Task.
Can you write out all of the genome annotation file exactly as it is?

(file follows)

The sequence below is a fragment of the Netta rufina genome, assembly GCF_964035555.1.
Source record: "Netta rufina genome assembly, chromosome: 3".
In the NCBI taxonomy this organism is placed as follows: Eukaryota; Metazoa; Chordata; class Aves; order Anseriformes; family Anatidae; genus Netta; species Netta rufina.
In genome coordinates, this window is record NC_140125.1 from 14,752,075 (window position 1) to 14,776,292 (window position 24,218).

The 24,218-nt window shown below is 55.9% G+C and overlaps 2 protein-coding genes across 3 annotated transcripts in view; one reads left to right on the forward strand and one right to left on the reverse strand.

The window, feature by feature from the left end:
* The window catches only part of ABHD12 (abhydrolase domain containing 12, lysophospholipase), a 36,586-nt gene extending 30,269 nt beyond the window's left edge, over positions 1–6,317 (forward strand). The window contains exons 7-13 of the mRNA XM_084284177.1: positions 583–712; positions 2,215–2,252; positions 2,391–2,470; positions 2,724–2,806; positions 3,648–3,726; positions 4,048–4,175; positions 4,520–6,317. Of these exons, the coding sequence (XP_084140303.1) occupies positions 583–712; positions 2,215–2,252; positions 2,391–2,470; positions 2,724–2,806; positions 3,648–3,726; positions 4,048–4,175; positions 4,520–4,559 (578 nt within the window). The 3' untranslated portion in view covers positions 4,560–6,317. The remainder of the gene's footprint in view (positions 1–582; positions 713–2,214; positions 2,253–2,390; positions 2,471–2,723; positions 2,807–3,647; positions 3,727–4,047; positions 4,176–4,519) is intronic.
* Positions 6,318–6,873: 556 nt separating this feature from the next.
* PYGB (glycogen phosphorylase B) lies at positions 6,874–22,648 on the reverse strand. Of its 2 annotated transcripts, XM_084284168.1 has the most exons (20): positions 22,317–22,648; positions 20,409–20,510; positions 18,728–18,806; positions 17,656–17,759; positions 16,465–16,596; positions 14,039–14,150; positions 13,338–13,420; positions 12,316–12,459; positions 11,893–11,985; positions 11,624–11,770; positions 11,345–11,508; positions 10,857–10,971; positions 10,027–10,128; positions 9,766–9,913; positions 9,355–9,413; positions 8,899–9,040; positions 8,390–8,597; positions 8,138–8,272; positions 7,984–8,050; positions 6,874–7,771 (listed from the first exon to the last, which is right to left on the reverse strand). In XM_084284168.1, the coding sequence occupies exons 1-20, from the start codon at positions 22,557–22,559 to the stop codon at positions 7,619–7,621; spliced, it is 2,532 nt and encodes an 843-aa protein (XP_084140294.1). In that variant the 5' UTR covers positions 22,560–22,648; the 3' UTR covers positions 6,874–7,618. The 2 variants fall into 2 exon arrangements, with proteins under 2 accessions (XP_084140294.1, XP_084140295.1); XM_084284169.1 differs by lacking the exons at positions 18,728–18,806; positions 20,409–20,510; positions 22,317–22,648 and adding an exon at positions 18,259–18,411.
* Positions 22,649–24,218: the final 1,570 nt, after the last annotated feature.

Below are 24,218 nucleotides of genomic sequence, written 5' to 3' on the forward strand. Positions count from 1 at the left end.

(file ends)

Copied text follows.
The sequence below is a fragment of the Netta rufina genome, assembly GCF_964035555.1.
Source record: "Netta rufina genome assembly, chromosome: 3".
In the NCBI taxonomy this organism is placed as follows: Eukaryota; Metazoa; Chordata; class Aves; order Anseriformes; family Anatidae; genus Netta; species Netta rufina.
In genome coordinates, this window is record NC_140125.1 from 14,752,075 (window position 1) to 14,776,292 (window position 24,218).

The 24,218-nt window shown below is 55.9% G+C and overlaps 2 protein-coding genes across 3 annotated transcripts in view; one reads left to right on the forward strand and one right to left on the reverse strand.

The window, feature by feature from the left end:
* The window catches only part of ABHD12 (abhydrolase domain containing 12, lysophospholipase), a 36,586-nt gene extending 30,269 nt beyond the window's left edge, over positions 1–6,317 (forward strand). The window contains exons 7-13 of the mRNA XM_084284177.1: positions 583–712; positions 2,215–2,252; positions 2,391–2,470; positions 2,724–2,806; positions 3,648–3,726; positions 4,048–4,175; positions 4,520–6,317. Of these exons, the coding sequence (XP_084140303.1) occupies positions 583–712; positions 2,215–2,252; positions 2,391–2,470; positions 2,724–2,806; positions 3,648–3,726; positions 4,048–4,175; positions 4,520–4,559 (578 nt within the window). The 3' untranslated portion in view covers positions 4,560–6,317. The remainder of the gene's footprint in view (positions 1–582; positions 713–2,214; positions 2,253–2,390; positions 2,471–2,723; positions 2,807–3,647; positions 3,727–4,047; positions 4,176–4,519) is intronic.
* Positions 6,318–6,873: 556 nt separating this feature from the next.
* PYGB (glycogen phosphorylase B) lies at positions 6,874–22,648 on the reverse strand. Of its 2 annotated transcripts, XM_084284168.1 has the most exons (20): positions 22,317–22,648; positions 20,409–20,510; positions 18,728–18,806; positions 17,656–17,759; positions 16,465–16,596; positions 14,039–14,150; positions 13,338–13,420; positions 12,316–12,459; positions 11,893–11,985; positions 11,624–11,770; positions 11,345–11,508; positions 10,857–10,971; positions 10,027–10,128; positions 9,766–9,913; positions 9,355–9,413; positions 8,899–9,040; positions 8,390–8,597; positions 8,138–8,272; positions 7,984–8,050; positions 6,874–7,771 (listed from the first exon to the last, which is right to left on the reverse strand). In XM_084284168.1, the coding sequence occupies exons 1-20, from the start codon at positions 22,557–22,559 to the stop codon at positions 7,619–7,621; spliced, it is 2,532 nt and encodes an 843-aa protein (XP_084140294.1). In that variant the 5' UTR covers positions 22,560–22,648; the 3' UTR covers positions 6,874–7,618. The 2 variants fall into 2 exon arrangements, with proteins under 2 accessions (XP_084140294.1, XP_084140295.1); XM_084284169.1 differs by lacking the exons at positions 18,728–18,806; positions 20,409–20,510; positions 22,317–22,648 and adding an exon at positions 18,259–18,411.
* Positions 22,649–24,218: the final 1,570 nt, after the last annotated feature.

Below are 24,218 nucleotides of genomic sequence, written 5' to 3' on the forward strand. Positions count from 1 at the left end.